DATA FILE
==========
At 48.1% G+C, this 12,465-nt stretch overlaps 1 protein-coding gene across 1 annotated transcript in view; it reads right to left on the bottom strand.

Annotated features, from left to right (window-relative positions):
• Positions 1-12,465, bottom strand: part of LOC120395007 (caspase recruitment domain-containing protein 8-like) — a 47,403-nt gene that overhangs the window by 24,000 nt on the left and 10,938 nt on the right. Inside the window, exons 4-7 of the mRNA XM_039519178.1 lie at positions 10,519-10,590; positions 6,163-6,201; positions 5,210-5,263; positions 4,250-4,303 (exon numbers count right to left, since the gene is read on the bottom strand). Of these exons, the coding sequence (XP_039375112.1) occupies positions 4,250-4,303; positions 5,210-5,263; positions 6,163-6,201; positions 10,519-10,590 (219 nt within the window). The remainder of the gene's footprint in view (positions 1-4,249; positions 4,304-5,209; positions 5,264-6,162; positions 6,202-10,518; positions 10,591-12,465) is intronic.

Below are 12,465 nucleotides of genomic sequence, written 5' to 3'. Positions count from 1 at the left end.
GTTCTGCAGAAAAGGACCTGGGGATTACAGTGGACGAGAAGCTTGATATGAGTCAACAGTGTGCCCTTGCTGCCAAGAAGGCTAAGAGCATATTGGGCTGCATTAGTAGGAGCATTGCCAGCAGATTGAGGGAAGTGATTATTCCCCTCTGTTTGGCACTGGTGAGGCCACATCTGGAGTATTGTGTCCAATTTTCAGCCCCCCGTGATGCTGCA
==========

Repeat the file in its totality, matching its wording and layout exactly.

At 48.1% G+C, this 12,465-nt stretch overlaps 1 protein-coding gene across 1 annotated transcript in view; it reads right to left on the bottom strand.

Annotated features, from left to right (window-relative positions):
• Positions 1-12,465, bottom strand: part of LOC120395007 (caspase recruitment domain-containing protein 8-like) — a 47,403-nt gene that overhangs the window by 24,000 nt on the left and 10,938 nt on the right. Inside the window, exons 4-7 of the mRNA XM_039519178.1 lie at positions 10,519-10,590; positions 6,163-6,201; positions 5,210-5,263; positions 4,250-4,303 (exon numbers count right to left, since the gene is read on the bottom strand). Of these exons, the coding sequence (XP_039375112.1) occupies positions 4,250-4,303; positions 5,210-5,263; positions 6,163-6,201; positions 10,519-10,590 (219 nt within the window). The remainder of the gene's footprint in view (positions 1-4,249; positions 4,304-5,209; positions 5,264-6,162; positions 6,202-10,518; positions 10,591-12,465) is intronic.

Below are 12,465 nucleotides of genomic sequence, written 5' to 3'. Positions count from 1 at the left end.
GTTCTGCAGAAAAGGACCTGGGGATTACAGTGGACGAGAAGCTTGATATGAGTCAACAGTGTGCCCTTGCTGCCAAGAAGGCTAAGAGCATATTGGGCTGCATTAGTAGGAGCATTGCCAGCAGATTGAGGGAAGTGATTATTCCCCTCTGTTTGGCACTGGTGAGGCCACATCTGGAGTATTGTGTCCAATTTTCAGCCCCCCGTGATGCTGCA